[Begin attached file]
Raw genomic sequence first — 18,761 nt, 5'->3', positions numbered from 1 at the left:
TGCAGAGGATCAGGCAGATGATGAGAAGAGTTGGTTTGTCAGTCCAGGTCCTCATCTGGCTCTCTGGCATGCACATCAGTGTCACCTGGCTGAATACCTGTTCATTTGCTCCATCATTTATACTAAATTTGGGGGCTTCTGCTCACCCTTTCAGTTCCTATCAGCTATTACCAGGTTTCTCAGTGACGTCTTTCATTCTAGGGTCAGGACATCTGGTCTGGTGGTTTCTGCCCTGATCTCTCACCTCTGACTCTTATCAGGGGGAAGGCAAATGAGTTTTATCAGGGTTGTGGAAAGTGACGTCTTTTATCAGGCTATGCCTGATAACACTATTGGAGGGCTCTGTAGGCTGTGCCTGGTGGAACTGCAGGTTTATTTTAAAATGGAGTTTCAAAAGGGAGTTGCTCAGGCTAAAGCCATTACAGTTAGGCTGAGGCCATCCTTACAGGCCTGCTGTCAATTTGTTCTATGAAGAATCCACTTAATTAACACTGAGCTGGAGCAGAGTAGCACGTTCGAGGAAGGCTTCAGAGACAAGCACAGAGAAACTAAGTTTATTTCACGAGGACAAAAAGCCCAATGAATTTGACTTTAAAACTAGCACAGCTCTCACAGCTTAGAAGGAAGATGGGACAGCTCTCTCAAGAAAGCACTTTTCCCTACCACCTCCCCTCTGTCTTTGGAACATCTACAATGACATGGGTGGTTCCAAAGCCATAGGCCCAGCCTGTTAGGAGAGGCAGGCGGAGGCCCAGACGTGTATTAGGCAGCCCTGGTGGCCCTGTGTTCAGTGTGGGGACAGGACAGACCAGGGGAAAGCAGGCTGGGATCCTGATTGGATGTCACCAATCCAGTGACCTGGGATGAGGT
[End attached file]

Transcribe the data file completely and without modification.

Raw genomic sequence first — 18,761 nt, 5'->3', positions numbered from 1 at the left:
TGCAGAGGATCAGGCAGATGATGAGAAGAGTTGGTTTGTCAGTCCAGGTCCTCATCTGGCTCTCTGGCATGCACATCAGTGTCACCTGGCTGAATACCTGTTCATTTGCTCCATCATTTATACTAAATTTGGGGGCTTCTGCTCACCCTTTCAGTTCCTATCAGCTATTACCAGGTTTCTCAGTGACGTCTTTCATTCTAGGGTCAGGACATCTGGTCTGGTGGTTTCTGCCCTGATCTCTCACCTCTGACTCTTATCAGGGGGAAGGCAAATGAGTTTTATCAGGGTTGTGGAAAGTGACGTCTTTTATCAGGCTATGCCTGATAACACTATTGGAGGGCTCTGTAGGCTGTGCCTGGTGGAACTGCAGGTTTATTTTAAAATGGAGTTTCAAAAGGGAGTTGCTCAGGCTAAAGCCATTACAGTTAGGCTGAGGCCATCCTTACAGGCCTGCTGTCAATTTGTTCTATGAAGAATCCACTTAATTAACACTGAGCTGGAGCAGAGTAGCACGTTCGAGGAAGGCTTCAGAGACAAGCACAGAGAAACTAAGTTTATTTCACGAGGACAAAAAGCCCAATGAATTTGACTTTAAAACTAGCACAGCTCTCACAGCTTAGAAGGAAGATGGGACAGCTCTCTCAAGAAAGCACTTTTCCCTACCACCTCCCCTCTGTCTTTGGAACATCTACAATGACATGGGTGGTTCCAAAGCCATAGGCCCAGCCTGTTAGGAGAGGCAGGCGGAGGCCCAGACGTGTATTAGGCAGCCCTGGTGGCCCTGTGTTCAGTGTGGGGACAGGACAGACCAGGGGAAAGCAGGCTGGGATCCTGATTGGATGTCACCAATCCAGTGACCTGGGATGAGGT